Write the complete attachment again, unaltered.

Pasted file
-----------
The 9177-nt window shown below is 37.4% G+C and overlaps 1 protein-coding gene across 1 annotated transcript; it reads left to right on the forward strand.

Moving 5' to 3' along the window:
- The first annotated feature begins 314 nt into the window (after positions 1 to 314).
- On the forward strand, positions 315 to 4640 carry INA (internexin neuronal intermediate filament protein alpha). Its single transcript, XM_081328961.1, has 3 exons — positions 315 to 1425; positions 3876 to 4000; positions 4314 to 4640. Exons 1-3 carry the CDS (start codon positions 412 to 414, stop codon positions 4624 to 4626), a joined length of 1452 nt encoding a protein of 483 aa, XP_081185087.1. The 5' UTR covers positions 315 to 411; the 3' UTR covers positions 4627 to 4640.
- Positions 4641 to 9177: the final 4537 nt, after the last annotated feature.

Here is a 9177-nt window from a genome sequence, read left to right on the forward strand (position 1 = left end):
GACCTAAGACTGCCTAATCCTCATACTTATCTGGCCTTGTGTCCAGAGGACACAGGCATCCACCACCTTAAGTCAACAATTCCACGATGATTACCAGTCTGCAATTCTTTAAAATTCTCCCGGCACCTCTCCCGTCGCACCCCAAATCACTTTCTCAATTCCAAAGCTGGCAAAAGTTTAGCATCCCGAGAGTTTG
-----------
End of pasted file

The 9177-nt window shown below is 37.4% G+C and overlaps 1 protein-coding gene across 1 annotated transcript; it reads left to right on the forward strand.

Moving 5' to 3' along the window:
- The first annotated feature begins 314 nt into the window (after positions 1 to 314).
- On the forward strand, positions 315 to 4640 carry INA (internexin neuronal intermediate filament protein alpha). Its single transcript, XM_081328961.1, has 3 exons — positions 315 to 1425; positions 3876 to 4000; positions 4314 to 4640. Exons 1-3 carry the CDS (start codon positions 412 to 414, stop codon positions 4624 to 4626), a joined length of 1452 nt encoding a protein of 483 aa, XP_081185087.1. The 5' UTR covers positions 315 to 411; the 3' UTR covers positions 4627 to 4640.
- Positions 4641 to 9177: the final 4537 nt, after the last annotated feature.

Here is a 9177-nt window from a genome sequence, read left to right on the forward strand (position 1 = left end):
GACCTAAGACTGCCTAATCCTCATACTTATCTGGCCTTGTGTCCAGAGGACACAGGCATCCACCACCTTAAGTCAACAATTCCACGATGATTACCAGTCTGCAATTCTTTAAAATTCTCCCGGCACCTCTCCCGTCGCACCCCAAATCACTTTCTCAATTCCAAAGCTGGCAAAAGTTTAGCATCCCGAGAGTTTG